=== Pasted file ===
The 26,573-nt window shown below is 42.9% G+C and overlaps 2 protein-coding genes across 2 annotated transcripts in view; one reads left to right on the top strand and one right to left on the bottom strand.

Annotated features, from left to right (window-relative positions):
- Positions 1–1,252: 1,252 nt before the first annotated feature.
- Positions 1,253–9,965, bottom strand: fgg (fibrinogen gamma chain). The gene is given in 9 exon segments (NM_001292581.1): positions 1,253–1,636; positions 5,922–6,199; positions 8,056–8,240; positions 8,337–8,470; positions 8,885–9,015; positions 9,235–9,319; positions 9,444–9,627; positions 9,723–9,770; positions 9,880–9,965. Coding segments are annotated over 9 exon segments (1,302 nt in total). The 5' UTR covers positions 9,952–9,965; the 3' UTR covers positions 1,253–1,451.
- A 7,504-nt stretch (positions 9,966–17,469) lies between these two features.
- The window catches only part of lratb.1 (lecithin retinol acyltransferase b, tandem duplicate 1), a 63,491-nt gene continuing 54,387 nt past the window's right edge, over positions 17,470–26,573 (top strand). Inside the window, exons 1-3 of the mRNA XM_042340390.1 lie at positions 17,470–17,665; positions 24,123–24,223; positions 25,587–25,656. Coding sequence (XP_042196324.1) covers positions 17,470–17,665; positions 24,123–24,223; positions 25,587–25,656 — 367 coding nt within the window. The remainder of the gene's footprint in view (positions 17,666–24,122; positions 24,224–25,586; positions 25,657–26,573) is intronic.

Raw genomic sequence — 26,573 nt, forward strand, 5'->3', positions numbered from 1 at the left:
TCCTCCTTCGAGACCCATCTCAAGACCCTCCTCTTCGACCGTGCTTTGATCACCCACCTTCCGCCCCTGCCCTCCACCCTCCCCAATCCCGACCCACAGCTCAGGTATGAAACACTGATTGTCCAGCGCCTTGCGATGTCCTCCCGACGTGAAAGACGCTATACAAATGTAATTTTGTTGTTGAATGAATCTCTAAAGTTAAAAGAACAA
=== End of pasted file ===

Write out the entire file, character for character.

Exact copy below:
The 26,573-nt window shown below is 42.9% G+C and overlaps 2 protein-coding genes across 2 annotated transcripts in view; one reads left to right on the top strand and one right to left on the bottom strand.

Annotated features, from left to right (window-relative positions):
- Positions 1–1,252: 1,252 nt before the first annotated feature.
- Positions 1,253–9,965, bottom strand: fgg (fibrinogen gamma chain). The gene is given in 9 exon segments (NM_001292581.1): positions 1,253–1,636; positions 5,922–6,199; positions 8,056–8,240; positions 8,337–8,470; positions 8,885–9,015; positions 9,235–9,319; positions 9,444–9,627; positions 9,723–9,770; positions 9,880–9,965. Coding segments are annotated over 9 exon segments (1,302 nt in total). The 5' UTR covers positions 9,952–9,965; the 3' UTR covers positions 1,253–1,451.
- A 7,504-nt stretch (positions 9,966–17,469) lies between these two features.
- The window catches only part of lratb.1 (lecithin retinol acyltransferase b, tandem duplicate 1), a 63,491-nt gene continuing 54,387 nt past the window's right edge, over positions 17,470–26,573 (top strand). Inside the window, exons 1-3 of the mRNA XM_042340390.1 lie at positions 17,470–17,665; positions 24,123–24,223; positions 25,587–25,656. Coding sequence (XP_042196324.1) covers positions 17,470–17,665; positions 24,123–24,223; positions 25,587–25,656 — 367 coding nt within the window. The remainder of the gene's footprint in view (positions 17,666–24,122; positions 24,224–25,586; positions 25,657–26,573) is intronic.

Raw genomic sequence — 26,573 nt, forward strand, 5'->3', positions numbered from 1 at the left:
TCCTCCTTCGAGACCCATCTCAAGACCCTCCTCTTCGACCGTGCTTTGATCACCCACCTTCCGCCCCTGCCCTCCACCCTCCCCAATCCCGACCCACAGCTCAGGTATGAAACACTGATTGTCCAGCGCCTTGCGATGTCCTCCCGACGTGAAAGACGCTATACAAATGTAATTTTGTTGTTGAATGAATCTCTAAAGTTAAAAGAACAA